2. Butler (2010)
The Bulldogs simply had a magical run in last year’s tournament. We all know about their amazing wins over Syracuse, Kansas State and Michigan State. And the fact that the school with an enrollment of roughly 4,500 students came within inches of winning a national title, after Gordon Hayward’s half-court heave just missed the mark. That 61-59 loss to Duke in the team’s home town of Indianapolis was thrilling in so many ways. We all know that story. So we’re going to spend this time telling you why we didn’t pick the Bulldogs as our top Cinderella.

Though Butler is a tiny school, anyone who watched the Bulldogs play last year knew they were capable of a deep tournament run. In fact, at the start of the tournament, they were the No. 8 ranked team in the nation. Yes, they got shafted and stuck with a five-seed in the West Region, but they had won 20-straight games before the tournament tipped off and carried a 28-4 record into the bracket. So while Butler’s run in 2010 was wonderful to watch, it wasn’t as unexpected as some would have you believe.

1. Virginia Commonwealth (2011)
This really wasn’t even that tough a decision. This year’s VCU squad was the team no one wanted in the tournament. Now the Rams are the team no on wants to play. Aside from being in the “First Four” and probably being the last team to make the tournament field, VCU is also the first team in tournament history to win five games to reach the Final Four. This is a gutty squad that is fun to watch and exciting. How do the Rams end up on top of this list? Let me repeat: No one thought they should be in the tournament and virtually every expert (including Dick Vitale) bitched about their inclusion. Now the Rams are headed to the Final Four as an 11 seed. Awesome, just, freaking, awesome.

And it’s not like VCU somehow lucked out and got an easy road. After beating USC in the play-in game, the Rams had to beat a solid sixth-seeded Georgetown squad, then they blew out a third-seeded Purdue team some had as a dark horse title contender. They were then beaten up and knocked around by a Florida State team with an incredible defense before eking out a win. Then on Sunday they knocked off top-seeded Kansas. That’s one hell of a road.

VCU has an incredibly likable coach in Shaka Smart, a bankable star in Joey Rodriguez and have created enough excitement and have gone through a tough-enough road for us to easily dub them the biggest March Madness Cinderella ever.

Honorable Mentions: Dayton (1984), Kent State (2002), Davidson (2008), Northern Iowa (2010).

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  1. 11 Responses to “College Basketball’s Most Memorable Cinderella Teams”

  2. I couldn’t agree more with VCU. After everyone bitched and moaned for two days about them making the tournament, now they’ve achieved something most major programs would kill to have.

    I can’t remember who it was, but at the end of the game, one of the VCU players–who had just knocked off 1-seed Kansas to get to the Final Four–was standing under the basket, looking for all the world like nothing special had just happened. He turned to the camera, smiled broadly, and then went to celebrate with his friends. It was like, “Yeah, we expected this. NEXT!” Simply awesome.

    I pretty much agree with your list, as well. I think Davidson–if that last 3 by Curry had fallen–would be on the list, but I can’t really think of anyone who they could replace on the list. In short, well done, gents.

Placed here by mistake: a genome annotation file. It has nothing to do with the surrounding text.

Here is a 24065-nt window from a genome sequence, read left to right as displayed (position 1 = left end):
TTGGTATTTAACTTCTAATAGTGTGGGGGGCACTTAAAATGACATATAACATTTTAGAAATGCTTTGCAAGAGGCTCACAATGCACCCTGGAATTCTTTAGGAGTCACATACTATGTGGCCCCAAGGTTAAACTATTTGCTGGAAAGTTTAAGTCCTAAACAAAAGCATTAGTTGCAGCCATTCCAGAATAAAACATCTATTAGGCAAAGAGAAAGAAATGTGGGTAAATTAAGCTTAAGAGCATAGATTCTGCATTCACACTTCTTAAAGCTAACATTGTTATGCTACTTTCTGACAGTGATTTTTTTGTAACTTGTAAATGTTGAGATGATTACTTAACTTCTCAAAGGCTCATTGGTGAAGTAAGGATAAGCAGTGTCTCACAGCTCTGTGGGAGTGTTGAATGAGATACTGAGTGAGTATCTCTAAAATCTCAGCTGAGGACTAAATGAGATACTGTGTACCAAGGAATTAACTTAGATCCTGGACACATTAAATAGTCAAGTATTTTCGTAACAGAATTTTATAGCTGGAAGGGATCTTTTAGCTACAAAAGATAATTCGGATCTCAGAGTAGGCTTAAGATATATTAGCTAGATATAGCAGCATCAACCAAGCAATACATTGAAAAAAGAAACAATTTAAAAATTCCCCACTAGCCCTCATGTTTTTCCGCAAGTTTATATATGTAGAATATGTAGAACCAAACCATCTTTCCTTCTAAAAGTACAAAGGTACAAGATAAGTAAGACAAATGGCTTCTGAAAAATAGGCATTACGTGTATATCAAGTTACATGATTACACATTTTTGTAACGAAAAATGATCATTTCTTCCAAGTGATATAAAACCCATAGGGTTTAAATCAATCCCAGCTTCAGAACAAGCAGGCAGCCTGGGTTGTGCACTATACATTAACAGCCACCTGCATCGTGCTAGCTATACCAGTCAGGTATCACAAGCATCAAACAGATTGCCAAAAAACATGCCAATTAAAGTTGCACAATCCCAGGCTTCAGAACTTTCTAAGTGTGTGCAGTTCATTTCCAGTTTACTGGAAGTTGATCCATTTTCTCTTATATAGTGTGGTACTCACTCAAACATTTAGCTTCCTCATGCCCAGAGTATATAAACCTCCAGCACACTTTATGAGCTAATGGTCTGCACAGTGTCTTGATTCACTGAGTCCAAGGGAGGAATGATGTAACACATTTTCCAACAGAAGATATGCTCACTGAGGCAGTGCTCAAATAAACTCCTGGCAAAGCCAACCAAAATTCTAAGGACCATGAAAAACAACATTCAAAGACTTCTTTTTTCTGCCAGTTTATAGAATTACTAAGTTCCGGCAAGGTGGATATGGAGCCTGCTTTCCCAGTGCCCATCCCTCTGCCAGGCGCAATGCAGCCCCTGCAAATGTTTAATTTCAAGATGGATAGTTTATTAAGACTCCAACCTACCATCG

By MJenks on Mar 28, 2011

  3. Yeah, Davidson was just off the list. But VCU this year has easily been the most improbable run ever.

    By Phillips on Mar 28, 2011

  4. How about Princeton (with Senator Bill Bradley) going to the final four? How about Jacksonville (with Artis Gilmore) going to the final four? How about Rutgers going to the final four?

    By jimkloster on Mar 29, 2011

  5. Oh, no, I agree. VCU’s charge through the field has made this one of the most enjoyable tournaments in the past few years. Because it’s not like they’ve played any gimme games along the way.

    I mean, aside from the 2002 tournament. Fucking Juan Dixon and Lonny Baxter.

    By MJenks on Mar 29, 2011

  6. I can’t believe that you don’t consider that 1985 Villanova team a Cinderella; they were an 8 seed in the first 64 team tournament, still the lowest seed to win a championship. They beat two #1 seeds (Michigan and Georgetown), two #2 seeds (North Carolina and Memphis State), and a #5 in Maryland to win the title…against what some people thought at the time as an all-time squad in Georgetown led by Patrick Ewing. VCU and the others are great stories but c’mon, respect NCAA history!

    By Chesapeake on Mar 29, 2011

  7. Villanova was a major conference team, therefore we didn’t consider that team. Same goes for N.C. State from 1983.

    Our criteria is mentioned at the top.

    By Phillips on Mar 29, 2011

  8. I also remember people moaning about George Mason making the field in 2006. The only thing VCU has on them is that VCU had to win five games to get to the Final Four not 4. I would probably have 2010 Butler over both of them considering the came within inches of winning the whole thing, but that’s just me.

    By sting329 on Mar 30, 2011

  9. You obviously were not watching Davidson for the last 30 years – then you would really know about “improbable”. 1500 students and academic requirements through the roof. Other than Curry, not a single player on that Davidson team would start for VCU today. That is the essence of Cinderella – not what you do, but who you are.

    By Bruce on Mar 31, 2011

  10. I actually have paid close attention to Davidson over the years, I played against guys like Wayne Bernard and Nick Booker in high school and a friend of my family went there and was the kicker for the football team. So, yeah, I did know all about them.

    That year with Curry everyone knew Davidson was capable of making a run. Again, it’s all subjective we admit that freely.

    By Phillips on Mar 31, 2011